You can talk as much as you want, but until you display an unyielding discipline in the pursuit of success, nobody is going to follow you. This doesn’t just apply to CEOs and politicians – this applies to you. If you can’t commit 100% to a Paleo lifestyle, how do you expect to save your dangerously over weight spouse?
Without a 100% commitment for yourself, you give others a terrible example. Not only is your commitment not important to you, but it indicates that it isn’t that important in general.
People reading this blog are leaders in some way and being a role model will help improve the world. If you aren’t going to commit 100% for yourself to be successful, commit for other people who are counting on you to guide them.
How to Go From 99% to 100%
Accountability to other people is one of the best methods to go from 99% to 100%. If you are starting something new, discuss it with your family, discuss it with your friends, produce some relationships and tell a stranger, blog about it, or shout it from the rooftops.
The best place to create accountability is where you are tempted to break your commitment the most. Going to dinner with a friend? Tell them about your diet before you order. You’ll look like a fool if you don’t stick to your guns, which will help you do it!
I tell everyone that I don’t drink alcohol. In some ways I wear it like a badge of honor (explained below), but I also want other people to hold me accountable to what I say.
Start Small and Grow
A psychological theory called “Ego depletion” states that most humans have a limit of willpower at any given point. If you try to change too many habits at once, you’re going to fail at all of them. Identify what is the most detrimental habit in your life that needs to be corrected. Start with a single habit and build that for the next month. Once you have fulfilled your 100% commitment to that task, move on to the next.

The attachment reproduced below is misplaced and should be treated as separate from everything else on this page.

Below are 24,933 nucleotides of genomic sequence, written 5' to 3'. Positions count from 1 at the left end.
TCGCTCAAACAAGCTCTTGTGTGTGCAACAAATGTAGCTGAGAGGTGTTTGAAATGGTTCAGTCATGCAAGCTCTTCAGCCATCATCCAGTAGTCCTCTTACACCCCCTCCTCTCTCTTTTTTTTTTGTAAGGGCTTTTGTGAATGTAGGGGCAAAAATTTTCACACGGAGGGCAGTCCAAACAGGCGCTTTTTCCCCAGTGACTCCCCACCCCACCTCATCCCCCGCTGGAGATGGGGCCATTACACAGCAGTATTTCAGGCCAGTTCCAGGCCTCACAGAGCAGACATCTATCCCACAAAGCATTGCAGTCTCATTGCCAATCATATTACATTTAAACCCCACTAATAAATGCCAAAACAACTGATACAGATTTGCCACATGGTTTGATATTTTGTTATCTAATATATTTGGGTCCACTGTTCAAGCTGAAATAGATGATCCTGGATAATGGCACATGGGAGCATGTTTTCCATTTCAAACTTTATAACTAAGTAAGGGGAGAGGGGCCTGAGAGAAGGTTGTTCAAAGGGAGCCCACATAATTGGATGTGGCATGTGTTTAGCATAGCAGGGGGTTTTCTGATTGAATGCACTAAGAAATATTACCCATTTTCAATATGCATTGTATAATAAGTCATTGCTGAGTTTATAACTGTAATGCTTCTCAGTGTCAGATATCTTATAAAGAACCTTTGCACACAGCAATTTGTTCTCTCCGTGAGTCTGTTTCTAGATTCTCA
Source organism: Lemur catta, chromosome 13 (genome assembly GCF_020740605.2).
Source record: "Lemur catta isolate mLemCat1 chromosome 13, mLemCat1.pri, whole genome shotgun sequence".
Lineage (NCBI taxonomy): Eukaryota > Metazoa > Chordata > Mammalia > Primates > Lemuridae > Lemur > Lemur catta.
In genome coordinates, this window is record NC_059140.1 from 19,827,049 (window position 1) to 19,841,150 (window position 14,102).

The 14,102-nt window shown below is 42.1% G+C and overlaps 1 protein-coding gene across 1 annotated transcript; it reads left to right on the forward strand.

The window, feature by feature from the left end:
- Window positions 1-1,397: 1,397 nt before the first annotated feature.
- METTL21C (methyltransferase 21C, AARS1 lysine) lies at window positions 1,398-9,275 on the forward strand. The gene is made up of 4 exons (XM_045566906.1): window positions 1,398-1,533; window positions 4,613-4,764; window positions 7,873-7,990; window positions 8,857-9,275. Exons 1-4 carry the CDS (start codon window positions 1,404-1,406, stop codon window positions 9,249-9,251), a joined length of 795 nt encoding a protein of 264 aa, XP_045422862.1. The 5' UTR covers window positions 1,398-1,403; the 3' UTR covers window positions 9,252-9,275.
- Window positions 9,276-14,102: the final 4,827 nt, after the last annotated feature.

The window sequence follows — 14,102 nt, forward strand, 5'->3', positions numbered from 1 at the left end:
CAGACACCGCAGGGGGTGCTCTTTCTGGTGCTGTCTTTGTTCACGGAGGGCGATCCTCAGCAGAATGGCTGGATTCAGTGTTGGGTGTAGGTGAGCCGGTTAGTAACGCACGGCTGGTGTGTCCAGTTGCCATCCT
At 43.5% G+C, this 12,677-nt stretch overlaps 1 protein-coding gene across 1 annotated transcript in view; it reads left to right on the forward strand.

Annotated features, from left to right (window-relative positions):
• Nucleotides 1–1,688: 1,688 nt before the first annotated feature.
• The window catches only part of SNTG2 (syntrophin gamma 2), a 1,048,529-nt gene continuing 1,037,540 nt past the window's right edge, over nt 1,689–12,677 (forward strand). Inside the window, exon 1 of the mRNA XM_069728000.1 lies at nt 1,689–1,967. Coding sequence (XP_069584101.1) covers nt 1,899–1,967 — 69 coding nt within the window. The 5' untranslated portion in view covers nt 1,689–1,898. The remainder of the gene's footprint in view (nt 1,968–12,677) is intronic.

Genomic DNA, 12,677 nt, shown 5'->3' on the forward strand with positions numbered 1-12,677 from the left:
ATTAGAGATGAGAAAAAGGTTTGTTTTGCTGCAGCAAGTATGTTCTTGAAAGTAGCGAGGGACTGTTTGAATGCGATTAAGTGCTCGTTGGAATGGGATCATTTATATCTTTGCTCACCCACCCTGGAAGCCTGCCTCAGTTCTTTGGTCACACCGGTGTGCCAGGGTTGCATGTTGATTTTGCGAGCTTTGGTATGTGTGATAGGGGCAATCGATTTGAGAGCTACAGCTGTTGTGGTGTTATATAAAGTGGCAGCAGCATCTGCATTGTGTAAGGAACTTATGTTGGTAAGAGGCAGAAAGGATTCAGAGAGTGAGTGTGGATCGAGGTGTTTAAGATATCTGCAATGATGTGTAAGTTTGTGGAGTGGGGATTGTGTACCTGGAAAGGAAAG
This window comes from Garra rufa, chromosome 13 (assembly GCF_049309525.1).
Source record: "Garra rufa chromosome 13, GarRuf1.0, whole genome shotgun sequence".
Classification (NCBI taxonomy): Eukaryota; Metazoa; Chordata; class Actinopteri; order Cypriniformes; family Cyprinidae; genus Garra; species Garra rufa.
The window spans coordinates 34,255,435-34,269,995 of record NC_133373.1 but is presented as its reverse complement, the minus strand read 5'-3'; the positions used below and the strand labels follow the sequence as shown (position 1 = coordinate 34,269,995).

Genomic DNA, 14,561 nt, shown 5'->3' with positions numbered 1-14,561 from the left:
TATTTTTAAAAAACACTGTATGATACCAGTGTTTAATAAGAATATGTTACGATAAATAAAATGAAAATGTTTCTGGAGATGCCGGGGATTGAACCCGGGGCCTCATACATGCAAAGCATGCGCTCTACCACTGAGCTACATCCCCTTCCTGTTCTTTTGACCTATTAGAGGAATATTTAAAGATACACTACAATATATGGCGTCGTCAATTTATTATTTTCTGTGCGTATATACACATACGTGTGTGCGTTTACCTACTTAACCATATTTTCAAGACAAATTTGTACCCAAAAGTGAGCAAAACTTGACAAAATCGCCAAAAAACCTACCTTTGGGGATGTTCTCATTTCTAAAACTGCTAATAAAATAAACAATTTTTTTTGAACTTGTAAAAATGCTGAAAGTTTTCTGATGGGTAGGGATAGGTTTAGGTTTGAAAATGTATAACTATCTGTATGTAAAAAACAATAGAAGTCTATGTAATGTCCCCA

While psychologists might consider willpower to be a finite resource, that doesn’t mean it is not a muscle like any other. Just like working out in the gym, if you try a huge weight at the beginning, you are going to fail. Working towards small goals and growing your willpower muscle will allow you to be 100% committed to more practices.
Be Proud of Your Commitment
There has to be a certain level of pride associated with your commitment. Taking steps to improve your life is an achievement in itself, but eating a certain way or not drinking alcohol etc. should be something that makes you proud.
Having pride will actually make it far easier to commit 100% to something. A good friend tried to quit drinking alcohol, but considered his choice “lame,” which he told to friends when asked why he didn’t drink. When changing his mentality and considering his choice “awesome”, it was much easier. Having pride in your commitment can improve you psychological capability to stick to the habit.
Make it Easy on Yourself
Trying to maintain a new habit is hard enough, but it becomes even harder when you don’t make your life easier in your moments of strength. If you want to stick to a certain type of diet, don’t buy the guilty pleasures and leave them in your home. Just don’t get them. Period. If your significant other or roommate has them, try to lock them away in a place you can’t get to. If you are just starting out, you need every bit of help you can get!
Don’t Feel Guilty
If you are not able to maintain whatever practice you are committed to, do not feel guilty. In feeling guilty, you will try to console your depression or anxiety, which will probably lead to continuing the cycle. As any addict will attest, feeling guilty will only make it worse. If you can’t succeed the first time, start again and do not judge yourself.
No Exceptions Discipline
Nobody is going to be perfect, but taking a 100% commitment approach will be far more effective for reaching your goals. Not only will you find it easier to stick to, but you will show the path for many others. There are psychological and physiological advantages to burning the boats – flame on!
I’ll leave you with this quote from Jack Canfield’s book “The Success Principles: How to Get From Where You Are to Where You Want to Be”:
“Successful people adhere to the “no-exceptions rule” when it comes to daily disciplines. Once you make a 100% commitment to something, there are no exceptions. It’s a done deal. Nonnegotiable. Case closed. Over and out.”